Everyone who's participating in the exchange gets a number (the number should be the same as the number of presents). The numbers should be they drawn out of a hat or something else (perhaps a Santa hat, in recognition of the season?). So, the person who draws number "1" goes first and picks a present. They open it and keep it. The second person can either pick a different present or they can "steal" the first present. They can't open a present until they are sure they are keeping their choice and not picking the first gift. This continues until everyone has a present. Any present that's been opened can be subject to stealing, but a gift can only be stolen three times.

At the end of the game, the person who was the first to open a present can steal a gift if they choose, since they didn't have an opportunity earlier.

In this game there's always one gift that everyone wants and will steal over and over again. What makes it fun is trying to figure out who is going to get the most coveted gift. In some cases, people can end up with the gift they brought.

Originally the "white elephant" gift exchange was a way for people to "regift" or give someone a gift they themselves received and don't want. For a fun twist, you could ask people to bring something from their home like that, or you can require they purchase something (with the aforementioned limit on spending).

There are many varieties of the Secret Santa game, which is so popular in offices, but one option that's fun involves putting a dollar limit on the purchase and having participants actually make "Santa lists". Here's how it works: Those participating create a little list for "Santa". There should also be a dollar limit placed on this gift exchange, so if that is $10, then people should only list items on their Santa list that can be purchased for $10 or less.

Everyone who is participating draws a list out of a hat, or some other object, and sets about shopping for that person. They know who they are shopping for, but the recipient doesn't. On exchange day, the Secret Santas must deliver the gifts to their officemates' desks without being seen. Those participating can decide if they want people to sign the cards attached to the gifts, or if the secret should stay a secret. If they choose the latter, gift giving can be interesting, since it's anonymous, but many people choose to have cards signed so in the end, people who to thank for their gifts.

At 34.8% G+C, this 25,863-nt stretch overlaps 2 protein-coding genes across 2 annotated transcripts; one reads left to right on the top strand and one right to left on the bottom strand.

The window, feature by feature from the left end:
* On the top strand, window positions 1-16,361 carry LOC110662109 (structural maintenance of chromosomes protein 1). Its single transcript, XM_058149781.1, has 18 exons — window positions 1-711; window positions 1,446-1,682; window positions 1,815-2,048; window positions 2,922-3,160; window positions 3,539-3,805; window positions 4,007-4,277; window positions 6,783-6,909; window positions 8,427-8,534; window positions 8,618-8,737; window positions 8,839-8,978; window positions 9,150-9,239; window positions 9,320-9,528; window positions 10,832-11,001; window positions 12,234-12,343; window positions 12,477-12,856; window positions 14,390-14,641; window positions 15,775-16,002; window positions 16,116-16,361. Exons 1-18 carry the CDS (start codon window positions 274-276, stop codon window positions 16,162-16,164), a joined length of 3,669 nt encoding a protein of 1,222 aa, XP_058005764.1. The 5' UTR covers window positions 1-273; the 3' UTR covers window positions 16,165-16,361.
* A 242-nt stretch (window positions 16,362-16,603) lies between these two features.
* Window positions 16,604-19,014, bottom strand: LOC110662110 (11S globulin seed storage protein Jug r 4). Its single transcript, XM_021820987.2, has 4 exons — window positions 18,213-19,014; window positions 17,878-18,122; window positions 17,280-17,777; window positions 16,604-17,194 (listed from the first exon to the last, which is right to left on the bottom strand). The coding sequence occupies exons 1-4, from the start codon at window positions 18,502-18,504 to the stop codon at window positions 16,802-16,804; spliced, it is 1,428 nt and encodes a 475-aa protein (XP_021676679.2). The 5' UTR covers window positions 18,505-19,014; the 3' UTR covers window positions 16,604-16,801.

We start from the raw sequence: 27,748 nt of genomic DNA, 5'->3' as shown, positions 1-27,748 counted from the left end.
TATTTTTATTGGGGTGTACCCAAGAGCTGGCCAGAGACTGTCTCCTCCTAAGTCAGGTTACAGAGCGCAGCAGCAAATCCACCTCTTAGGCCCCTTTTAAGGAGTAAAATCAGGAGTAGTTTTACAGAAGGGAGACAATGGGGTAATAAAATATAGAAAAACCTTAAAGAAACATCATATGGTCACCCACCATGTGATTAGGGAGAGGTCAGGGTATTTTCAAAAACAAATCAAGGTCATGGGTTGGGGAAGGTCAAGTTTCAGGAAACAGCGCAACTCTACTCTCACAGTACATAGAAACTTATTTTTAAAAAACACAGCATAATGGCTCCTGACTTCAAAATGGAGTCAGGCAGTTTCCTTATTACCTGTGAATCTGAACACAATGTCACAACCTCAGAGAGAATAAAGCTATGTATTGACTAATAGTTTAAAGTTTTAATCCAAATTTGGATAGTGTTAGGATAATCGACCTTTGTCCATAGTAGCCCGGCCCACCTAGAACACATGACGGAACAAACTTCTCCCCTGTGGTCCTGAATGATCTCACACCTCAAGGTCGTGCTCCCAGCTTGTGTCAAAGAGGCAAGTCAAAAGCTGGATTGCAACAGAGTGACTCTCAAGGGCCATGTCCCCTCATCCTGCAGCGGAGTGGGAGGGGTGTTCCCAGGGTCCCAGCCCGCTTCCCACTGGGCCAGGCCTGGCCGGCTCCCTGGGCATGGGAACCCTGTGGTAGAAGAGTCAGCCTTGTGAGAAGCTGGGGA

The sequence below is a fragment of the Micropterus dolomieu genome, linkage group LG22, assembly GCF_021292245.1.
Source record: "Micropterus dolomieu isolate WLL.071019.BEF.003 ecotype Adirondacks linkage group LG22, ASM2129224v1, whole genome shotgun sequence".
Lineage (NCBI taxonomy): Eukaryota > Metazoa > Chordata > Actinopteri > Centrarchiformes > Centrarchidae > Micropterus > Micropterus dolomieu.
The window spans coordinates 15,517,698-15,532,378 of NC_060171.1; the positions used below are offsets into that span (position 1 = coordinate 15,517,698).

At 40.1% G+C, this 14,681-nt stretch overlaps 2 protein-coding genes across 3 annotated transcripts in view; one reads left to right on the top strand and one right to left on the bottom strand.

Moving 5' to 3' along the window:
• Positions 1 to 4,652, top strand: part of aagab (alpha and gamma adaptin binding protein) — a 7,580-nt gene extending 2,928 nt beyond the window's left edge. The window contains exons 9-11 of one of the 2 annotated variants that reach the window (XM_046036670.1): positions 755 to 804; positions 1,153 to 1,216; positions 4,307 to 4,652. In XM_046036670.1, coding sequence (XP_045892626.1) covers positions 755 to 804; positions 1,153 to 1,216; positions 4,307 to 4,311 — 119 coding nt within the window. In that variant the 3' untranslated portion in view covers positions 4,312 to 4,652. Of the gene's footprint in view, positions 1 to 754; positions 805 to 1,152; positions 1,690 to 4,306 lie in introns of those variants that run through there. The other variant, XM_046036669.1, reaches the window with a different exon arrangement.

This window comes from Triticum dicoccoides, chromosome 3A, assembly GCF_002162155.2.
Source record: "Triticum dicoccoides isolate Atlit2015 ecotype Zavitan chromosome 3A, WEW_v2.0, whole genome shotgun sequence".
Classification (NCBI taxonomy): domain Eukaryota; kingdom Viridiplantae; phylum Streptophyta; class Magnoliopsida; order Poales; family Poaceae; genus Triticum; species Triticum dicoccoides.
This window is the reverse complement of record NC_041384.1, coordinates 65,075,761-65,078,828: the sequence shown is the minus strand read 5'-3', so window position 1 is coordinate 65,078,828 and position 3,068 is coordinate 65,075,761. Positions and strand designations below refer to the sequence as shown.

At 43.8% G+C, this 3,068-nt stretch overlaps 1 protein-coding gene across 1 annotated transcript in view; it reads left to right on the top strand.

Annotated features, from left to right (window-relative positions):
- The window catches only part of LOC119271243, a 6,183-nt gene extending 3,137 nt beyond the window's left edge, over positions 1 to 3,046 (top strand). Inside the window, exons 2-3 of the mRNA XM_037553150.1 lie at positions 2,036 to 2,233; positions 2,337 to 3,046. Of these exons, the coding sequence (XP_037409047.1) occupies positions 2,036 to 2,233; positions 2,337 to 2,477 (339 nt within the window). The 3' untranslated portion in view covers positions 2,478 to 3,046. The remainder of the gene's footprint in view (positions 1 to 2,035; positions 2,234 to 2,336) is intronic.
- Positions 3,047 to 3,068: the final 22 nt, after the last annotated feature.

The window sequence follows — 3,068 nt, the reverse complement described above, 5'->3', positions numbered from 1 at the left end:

7. Pin The Beard On Santa Game

When it comes to silly party games, it seems unfair that birthdays get all the attention and Christmas none. It's time to bring back some silly party games for Christmas, and "Pin the beard on Santa" is as good a place to start as any.

To begin this game, you need a cardboard cutout of Santa. This can be purchased at some party stores, or even little gift shops. It doesn't have to be large, but it should be a big face of Santa. You can also find these at educational supply stores, or teacher supply stores, in the section of other cardboard decoration items that teachers put on classroom walls.

Once you get Santa's face home, cut off his beard. That's right, cut if clean off. There's no point in pinning Santa's beard on him if it's already there, right? The beard you sliced off can either be thrown away or keep it to tape back up later, if you want to use Santa's face for another game or as decoration.

Now, you can create several beards out of different items. It's easy to take a piece of thick cardstock and cut the beard out of that, or you can use foam with adhesive backing. You can simply peel the backing off right before it's used. You could also make the beard out of crumpled white paper, simply computer paper or the like. If you want to get a bit more elaborate, create Santa's beard out of cotton balls or a large piece of cotton pulled and shaped into the semblance of a beard.

If you have 5 people playing this game, you'll need 5 beards. 10 people? 10 beards. You get the idea.

You play "pin the beard on Santa' exactly as you play "pin the tale on the donkey" and similar games. Spin the person around, make sure they are blindfolded and then have them try to replace Santa's lost beard. Self-adhesive foam works well because once they place it on the picture of Santa, it's not going to move, so they can't change their blindfolded mind and change the position once they pick a position. It's there for the duration.

No, you can add several variations to this game. For example, you can buy a full-size cardboard Santa (again, the party stores often have these, or school supply stores, or you can make one of your own without much effort). You might have people pin the boots on Santa, pin the hat on Santa, or pin a red button nose on Santa.

One fun (adult) version of this game is to pin the chest hair on Santa. Create a fun cardboard Santa with his suit unbuttoned. It's a big macho for Santa, but also a bit fun. Then fashion "chest hair" out of yarn, threads or fake fur. Attach some sort of adhesive to the back (foam stickers work, or heavy-duty double-stick tape) and have people try and pin the chest hair on Santa the same way they attached his beard or might attach his boots.

Any good game offers a prize for the winner, and this one is no exception. You could always offer Santa to the winning 'pinner" or you could have something more elaborate like a Santa goodie bag, filled with Santa pencils, Santa erasers, a Santa coffee mug, and Santa-themed candy.